President Trump’s actions against steel imports have reopened interest in the NAFTA update discussions. But the President should understand that the decades-old agreement is like a mechanical watch, with many interlocking pieces. If one part is changed, will the watch keep working? Secondly, the U.S. has its own subsidy issues, and we don’t come to the negotiating table with completely clean hands.
Cow-calf operations are a good example of NAFTA’s interconnectedness. An American cattle rancher can ship his/her calves to Canada or Mexico (if grain is cheaper there) to grow and be fattened. The cattle are shipped back to the rancher who may keep them for a few weeks to finish the fattening process, then the cattle are sent to the meat packer’s plant. This is a routine, practically seamless production process.
The seamlessness of operations under NAFTA encourages firms to open plants on both sides of the border. Cars and car parts travel to plants in all three NAFTA countries.
Increasing trade with Mexico is a policy that’s been around for a half-century. When a U.S. agricultural worker program (braceros) expired in the sixties, Mexico looked to establishing free-trade zones known as ‘maquiladoras’. In these zones on the Mexican side of the border, workers would assemble goods made with U.S. inputs (entering Mexico duty-free), and then ship the final product to the U.S. (also duty-free).
Over the last half-century, maquiladoras have spread beyond Mexican border towns and conduct assembly work for customers worldwide, including China.
In the beginning, maquiladoras were garment factories. Now they are sophisticated high-tech production operations. And they are growing; the Yucatan government recently announced the upcoming opening of five of maquiladoras worth $2 billion.
While one might condemn maquiladoras of stealing American assembly jobs, the trade-off is they’re using U.S. inputs. Consider China: if a product is assembled in China, it’s likely the inputs would be Chinese too. It’s unlikely they’d be American.
Turning to the ‘clean hands’ issue, the President should know the U.S. has its own subsidy issues – sugar, for example.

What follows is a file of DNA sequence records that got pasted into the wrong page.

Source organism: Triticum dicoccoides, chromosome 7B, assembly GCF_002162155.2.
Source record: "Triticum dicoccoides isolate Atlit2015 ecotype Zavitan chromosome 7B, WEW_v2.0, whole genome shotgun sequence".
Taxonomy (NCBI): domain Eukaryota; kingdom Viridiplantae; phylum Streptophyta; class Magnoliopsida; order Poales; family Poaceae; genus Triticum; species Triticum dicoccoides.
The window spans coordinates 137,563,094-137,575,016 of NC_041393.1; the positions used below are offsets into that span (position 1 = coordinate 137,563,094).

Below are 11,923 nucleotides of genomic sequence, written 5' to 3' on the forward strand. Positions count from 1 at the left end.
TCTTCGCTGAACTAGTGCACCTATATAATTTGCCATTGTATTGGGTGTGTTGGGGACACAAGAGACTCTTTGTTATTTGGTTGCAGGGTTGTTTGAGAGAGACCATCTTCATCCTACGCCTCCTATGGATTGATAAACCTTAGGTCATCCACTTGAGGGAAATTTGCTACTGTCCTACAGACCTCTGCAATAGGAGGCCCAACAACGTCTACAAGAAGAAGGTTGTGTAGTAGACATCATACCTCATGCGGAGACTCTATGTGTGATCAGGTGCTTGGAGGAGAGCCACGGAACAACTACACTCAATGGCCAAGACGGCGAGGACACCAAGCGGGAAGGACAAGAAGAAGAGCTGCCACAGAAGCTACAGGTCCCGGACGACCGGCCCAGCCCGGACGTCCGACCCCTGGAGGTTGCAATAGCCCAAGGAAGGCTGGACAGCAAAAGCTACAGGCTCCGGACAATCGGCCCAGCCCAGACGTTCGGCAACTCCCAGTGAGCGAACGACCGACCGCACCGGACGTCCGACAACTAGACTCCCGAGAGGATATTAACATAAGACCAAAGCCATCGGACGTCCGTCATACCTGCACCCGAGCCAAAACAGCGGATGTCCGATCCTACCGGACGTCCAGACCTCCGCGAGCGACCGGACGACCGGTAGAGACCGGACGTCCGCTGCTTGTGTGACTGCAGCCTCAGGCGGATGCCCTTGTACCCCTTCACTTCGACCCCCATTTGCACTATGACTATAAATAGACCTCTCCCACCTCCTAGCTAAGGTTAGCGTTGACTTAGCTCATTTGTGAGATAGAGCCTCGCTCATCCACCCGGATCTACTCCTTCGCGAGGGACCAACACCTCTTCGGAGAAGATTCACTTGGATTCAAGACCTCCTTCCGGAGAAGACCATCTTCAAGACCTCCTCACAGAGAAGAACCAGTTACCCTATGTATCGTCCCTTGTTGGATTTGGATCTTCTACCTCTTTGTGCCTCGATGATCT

The Department of Agriculture’s sugar program supports U.S. sugar cane producers (mostly in Florida) and sugar beet producers (in border states including Michigan and heading west). It does so by strictly limiting the amount of imported sugar.
This program is a boon to the small group of sugar producers, but has resulted in the loss of thousands of U.S. jobs in the sugar-containing products sector.
Take a stroll through your local supermarket. On the reverse side of many candy and cookie packages, you’ll see “Made in Canada” or “Made in Mexico”. The reason: U.S. sugar prices are double the world market price.
Further, the sugar program protects low-skilled U.S. farm labor jobs. However, the U.S. jobs lost were in value-added manufacturing. They required higher skills and were higher-paid. The U.S. Census Bureau estimated 123,000 U.S. jobs were lost from 1997-2015 due to the sugar program. Further, the National Confectioners Association says the sugar-containing product sector employs about 600,000 Americans – implying these jobs are at risk too.
Last November, House and Senate members introduced a bipartisan bill (H.R. 4265) to overhaul the 80-year-old sugar program. Senator Pat Toomey’s press release has a plain English explanation of the bill. It also has Representative Danny Davis’ (D-IL) noteworthy comments. Davis says his district (IL-7) was once home to Brach’s Candy; in 1987 it was Chicagoland’s sixth-largest manufacturer, with 4,000 employees. That plant is shuttered now. Davis states the sugar program puts 7,000 Illinois jobs at risk today.
The message to the President: This is no longer the 1960s, when slapping higher tariffs on imports was a no-brainer solution for lost American jobs. The U.S. economy is more complex today, with inputs and goods constantly crossing borders.
When there’s an outright trade violation, we must take action. But we need to clean up our own act too – by ending U.S. rules and restrictions that zap Americans’ wallets and kill American jobs.
Joanne Butler is a graduate of the Kennedy School at Harvard, was a professional staff member (Republican) at the House Ways and Means Committee, and served in President George W. Bush’s administration. The Ghanaian poet, Kwesi Brew, has described her as ‘vibrant.’
The views and opinions expressed in this commentary are those of the author and do not reflect the official position of The Daily Caller.